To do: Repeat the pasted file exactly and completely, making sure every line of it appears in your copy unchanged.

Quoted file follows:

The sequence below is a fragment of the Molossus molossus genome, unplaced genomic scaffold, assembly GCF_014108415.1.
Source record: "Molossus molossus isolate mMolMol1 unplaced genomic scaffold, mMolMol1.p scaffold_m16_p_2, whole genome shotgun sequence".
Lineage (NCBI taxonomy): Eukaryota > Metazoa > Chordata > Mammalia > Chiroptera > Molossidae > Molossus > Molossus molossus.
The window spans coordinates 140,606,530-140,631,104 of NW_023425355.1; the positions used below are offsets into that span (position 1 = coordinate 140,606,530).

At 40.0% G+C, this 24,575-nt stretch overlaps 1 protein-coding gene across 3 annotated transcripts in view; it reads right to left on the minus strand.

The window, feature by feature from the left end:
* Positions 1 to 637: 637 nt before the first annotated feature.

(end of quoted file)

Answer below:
The sequence below is a fragment of the Molossus molossus genome, unplaced genomic scaffold, assembly GCF_014108415.1.
Source record: "Molossus molossus isolate mMolMol1 unplaced genomic scaffold, mMolMol1.p scaffold_m16_p_2, whole genome shotgun sequence".
Lineage (NCBI taxonomy): Eukaryota > Metazoa > Chordata > Mammalia > Chiroptera > Molossidae > Molossus > Molossus molossus.
The window spans coordinates 140,606,530-140,631,104 of NW_023425355.1; the positions used below are offsets into that span (position 1 = coordinate 140,606,530).

At 40.0% G+C, this 24,575-nt stretch overlaps 1 protein-coding gene across 3 annotated transcripts in view; it reads right to left on the minus strand.

The window, feature by feature from the left end:
* Positions 1 to 637: 637 nt before the first annotated feature.